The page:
TV Advertisers Skeptical of Reboot Craze and Reduced Ad Loads

A Million Little Things Still 1 - Publicity - H 2018
Courtesy of ABC

Roseanne may be a runaway hit, but Madison Avenue ad buyers still are skeptical of the reboot craze that's gripping broadcast television.

So say the collection surveyed by THR following a frenzied upfront week full of pitches and spin. As one puts it: "The networks need hits, but I'm a viewer too, and it's disheartening that they can't come up with new concepts." Those buyers — speaking anonymously so as not to influence coming negotiations when they and their peers are expected to commit more than $9 billion across the broadcast networks (potentially down ever so slightly from 2017's $9.7 billion haul) — also offered muted praise for CBS' inclusive new lineup, which follows a 2016 crop featuring all white leads, and bemoaned the seemingly terminal NFL pitch from Fox, which in January unveiled a five-year, $3 billion deal for Thursday Night Football.

But with an infinitesimal spread among CBS, ABC and Fox in 18-49 demo ratings and an overall downward trend in linear viewership, buyers concede that the new shows don't have much bearing on where they put their money anymore. "You're buying the network instead of [the shows], which didn't used to be the case," explains David Campanelli, director of national TV at Horizon Media. The reason: With few exceptions, it's harder for a single show to become a game-changer at a network today. So, in addition to ratings, a key for buyers is brand consistency — and most of those who spoke to THR praise the clear brand propositions at both NBC and ABC, with several touting This Is Us-esque offerings like NBC's Manifest and ABC's A Million Little Things.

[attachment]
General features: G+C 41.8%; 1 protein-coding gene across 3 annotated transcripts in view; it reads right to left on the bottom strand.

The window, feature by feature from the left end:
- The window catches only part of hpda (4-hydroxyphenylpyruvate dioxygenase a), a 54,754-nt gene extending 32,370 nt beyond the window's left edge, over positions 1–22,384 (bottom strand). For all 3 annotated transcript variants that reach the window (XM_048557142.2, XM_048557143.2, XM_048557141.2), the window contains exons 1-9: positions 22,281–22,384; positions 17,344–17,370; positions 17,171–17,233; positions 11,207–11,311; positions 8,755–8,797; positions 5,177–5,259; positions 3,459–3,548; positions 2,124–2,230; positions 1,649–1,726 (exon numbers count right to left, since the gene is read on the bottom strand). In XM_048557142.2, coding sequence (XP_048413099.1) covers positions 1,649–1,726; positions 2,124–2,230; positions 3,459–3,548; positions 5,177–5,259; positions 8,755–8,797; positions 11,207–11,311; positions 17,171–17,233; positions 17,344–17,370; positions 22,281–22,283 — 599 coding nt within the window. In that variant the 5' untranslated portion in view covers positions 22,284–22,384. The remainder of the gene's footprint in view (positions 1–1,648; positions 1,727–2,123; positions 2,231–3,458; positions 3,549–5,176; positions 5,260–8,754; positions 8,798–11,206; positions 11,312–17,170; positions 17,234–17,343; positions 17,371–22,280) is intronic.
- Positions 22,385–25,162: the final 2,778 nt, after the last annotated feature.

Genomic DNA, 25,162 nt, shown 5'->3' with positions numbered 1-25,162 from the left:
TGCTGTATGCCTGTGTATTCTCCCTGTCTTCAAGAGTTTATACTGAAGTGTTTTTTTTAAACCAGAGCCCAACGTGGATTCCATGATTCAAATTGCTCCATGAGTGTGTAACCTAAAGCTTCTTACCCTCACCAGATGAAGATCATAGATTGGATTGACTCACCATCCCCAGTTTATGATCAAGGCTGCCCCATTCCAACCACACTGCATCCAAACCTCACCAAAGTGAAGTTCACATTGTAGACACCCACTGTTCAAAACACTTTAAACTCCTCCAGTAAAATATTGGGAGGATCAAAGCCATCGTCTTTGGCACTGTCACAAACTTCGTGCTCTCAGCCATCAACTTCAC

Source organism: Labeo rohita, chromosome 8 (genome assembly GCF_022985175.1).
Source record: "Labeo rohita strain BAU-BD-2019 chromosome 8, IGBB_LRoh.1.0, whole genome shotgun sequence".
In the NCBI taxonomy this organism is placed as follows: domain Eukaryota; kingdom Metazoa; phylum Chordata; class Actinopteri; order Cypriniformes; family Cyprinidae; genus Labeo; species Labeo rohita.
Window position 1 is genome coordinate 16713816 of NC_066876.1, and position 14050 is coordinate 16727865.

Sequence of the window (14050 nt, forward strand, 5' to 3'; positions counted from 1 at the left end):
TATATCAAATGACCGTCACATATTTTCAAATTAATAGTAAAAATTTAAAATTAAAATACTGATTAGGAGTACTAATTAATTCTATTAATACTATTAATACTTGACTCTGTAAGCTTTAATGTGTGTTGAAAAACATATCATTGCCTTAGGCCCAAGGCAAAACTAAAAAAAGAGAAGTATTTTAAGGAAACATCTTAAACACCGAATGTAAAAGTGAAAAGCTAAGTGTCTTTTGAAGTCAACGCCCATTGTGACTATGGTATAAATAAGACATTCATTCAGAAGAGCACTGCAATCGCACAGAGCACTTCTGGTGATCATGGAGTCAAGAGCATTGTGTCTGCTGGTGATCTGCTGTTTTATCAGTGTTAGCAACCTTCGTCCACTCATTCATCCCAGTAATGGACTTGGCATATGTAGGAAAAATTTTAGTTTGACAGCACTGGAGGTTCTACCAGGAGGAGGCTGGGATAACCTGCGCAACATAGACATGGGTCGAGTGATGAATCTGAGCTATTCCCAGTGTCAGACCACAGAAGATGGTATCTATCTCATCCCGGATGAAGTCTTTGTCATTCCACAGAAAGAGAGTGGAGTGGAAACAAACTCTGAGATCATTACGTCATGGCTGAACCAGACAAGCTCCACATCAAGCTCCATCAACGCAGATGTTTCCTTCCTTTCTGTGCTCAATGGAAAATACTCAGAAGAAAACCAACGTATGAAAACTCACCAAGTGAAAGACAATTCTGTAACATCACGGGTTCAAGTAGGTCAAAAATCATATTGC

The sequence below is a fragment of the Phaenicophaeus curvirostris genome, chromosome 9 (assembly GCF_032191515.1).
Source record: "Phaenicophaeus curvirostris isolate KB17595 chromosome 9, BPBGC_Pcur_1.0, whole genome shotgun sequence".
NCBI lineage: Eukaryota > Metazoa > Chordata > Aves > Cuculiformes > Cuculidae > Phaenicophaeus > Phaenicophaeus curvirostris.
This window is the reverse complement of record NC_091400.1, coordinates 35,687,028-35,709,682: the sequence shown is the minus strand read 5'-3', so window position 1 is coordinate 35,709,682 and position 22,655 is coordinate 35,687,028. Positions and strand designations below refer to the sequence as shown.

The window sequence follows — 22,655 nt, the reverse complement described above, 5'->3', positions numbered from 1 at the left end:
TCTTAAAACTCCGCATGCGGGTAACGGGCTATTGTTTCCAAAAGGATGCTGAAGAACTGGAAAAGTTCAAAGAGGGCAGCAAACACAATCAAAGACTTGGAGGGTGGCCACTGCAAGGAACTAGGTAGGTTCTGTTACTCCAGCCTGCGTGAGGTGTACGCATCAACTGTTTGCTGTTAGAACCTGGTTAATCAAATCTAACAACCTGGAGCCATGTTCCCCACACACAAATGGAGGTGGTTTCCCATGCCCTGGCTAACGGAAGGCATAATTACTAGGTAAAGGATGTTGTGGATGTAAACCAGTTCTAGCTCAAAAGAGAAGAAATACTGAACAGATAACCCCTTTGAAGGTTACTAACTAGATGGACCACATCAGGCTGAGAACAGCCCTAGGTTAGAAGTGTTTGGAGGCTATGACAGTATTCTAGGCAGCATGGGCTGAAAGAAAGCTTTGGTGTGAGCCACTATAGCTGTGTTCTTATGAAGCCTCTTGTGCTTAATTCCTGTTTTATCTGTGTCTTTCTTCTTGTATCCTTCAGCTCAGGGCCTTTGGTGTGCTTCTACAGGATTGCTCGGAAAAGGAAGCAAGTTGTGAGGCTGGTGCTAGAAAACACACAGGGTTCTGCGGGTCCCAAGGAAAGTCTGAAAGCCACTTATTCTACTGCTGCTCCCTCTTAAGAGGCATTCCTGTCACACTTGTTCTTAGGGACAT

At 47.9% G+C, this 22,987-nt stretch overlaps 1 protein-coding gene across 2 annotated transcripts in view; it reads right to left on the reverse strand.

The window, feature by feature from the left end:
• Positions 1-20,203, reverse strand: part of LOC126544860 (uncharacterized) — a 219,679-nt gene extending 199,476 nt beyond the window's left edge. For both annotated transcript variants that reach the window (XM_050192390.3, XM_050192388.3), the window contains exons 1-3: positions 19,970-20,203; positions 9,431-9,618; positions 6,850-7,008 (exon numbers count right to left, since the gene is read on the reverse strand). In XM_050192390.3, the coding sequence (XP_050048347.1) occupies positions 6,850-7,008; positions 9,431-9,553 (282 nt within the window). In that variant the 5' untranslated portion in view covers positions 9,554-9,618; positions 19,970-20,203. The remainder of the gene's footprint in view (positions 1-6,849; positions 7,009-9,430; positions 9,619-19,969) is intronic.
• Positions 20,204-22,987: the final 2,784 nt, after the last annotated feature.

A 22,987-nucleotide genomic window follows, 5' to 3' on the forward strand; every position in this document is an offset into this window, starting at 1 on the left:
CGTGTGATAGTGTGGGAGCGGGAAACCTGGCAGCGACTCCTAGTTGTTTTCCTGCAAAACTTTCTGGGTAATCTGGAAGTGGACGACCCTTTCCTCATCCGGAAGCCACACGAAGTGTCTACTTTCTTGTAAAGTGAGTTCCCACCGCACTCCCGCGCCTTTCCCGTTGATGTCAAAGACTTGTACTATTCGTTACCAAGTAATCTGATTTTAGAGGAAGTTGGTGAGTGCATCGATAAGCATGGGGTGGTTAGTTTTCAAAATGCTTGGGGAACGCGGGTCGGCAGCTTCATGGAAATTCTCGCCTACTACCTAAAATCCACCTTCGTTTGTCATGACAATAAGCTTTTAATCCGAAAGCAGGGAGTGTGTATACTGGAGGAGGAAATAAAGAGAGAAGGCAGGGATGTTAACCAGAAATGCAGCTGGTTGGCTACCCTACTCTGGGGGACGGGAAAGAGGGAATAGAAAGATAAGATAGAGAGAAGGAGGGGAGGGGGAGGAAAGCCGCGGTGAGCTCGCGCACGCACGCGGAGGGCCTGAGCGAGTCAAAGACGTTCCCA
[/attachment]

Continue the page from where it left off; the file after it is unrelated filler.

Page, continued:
To buyers' delight, the networks spent far less time at this year's pitchfests focused on analytics. In years prior, several presentations were festooned with pie charts and data graphs promising ever more sophisticated data that the industry (read: the Nielsen sample on which the vast majority of advertising is sold and guaranteed) does not support. "A company like CBS has 30 [million] or 40 million viewers a day; they have scale, what they don't have is data," says Colin Petrie-Norris, CEO of VOD service Xumo. "They can't compete with digital in terms of two-way activation on advertising. If they try, they're going to be outclassed."

Where at least a few didn't fare as well, however, was with solutions. Indeed, the trend toward reduced ad loads — "JAZ pods" at Fox, "prime pods" at NBC — was greeted with a decidedly mixed reaction from buyers. While many welcome the promise of greater resonance for their messages in a less cluttered environment, they also question the markup, which can be as much as 50 percent more than the standard CPM (cost per thousand viewers). Says one: "It's tough math to swallow."

This story first appeared in the May 23 issue of The Hollywood Reporter magazine. To receive the magazine, click here to subscribe.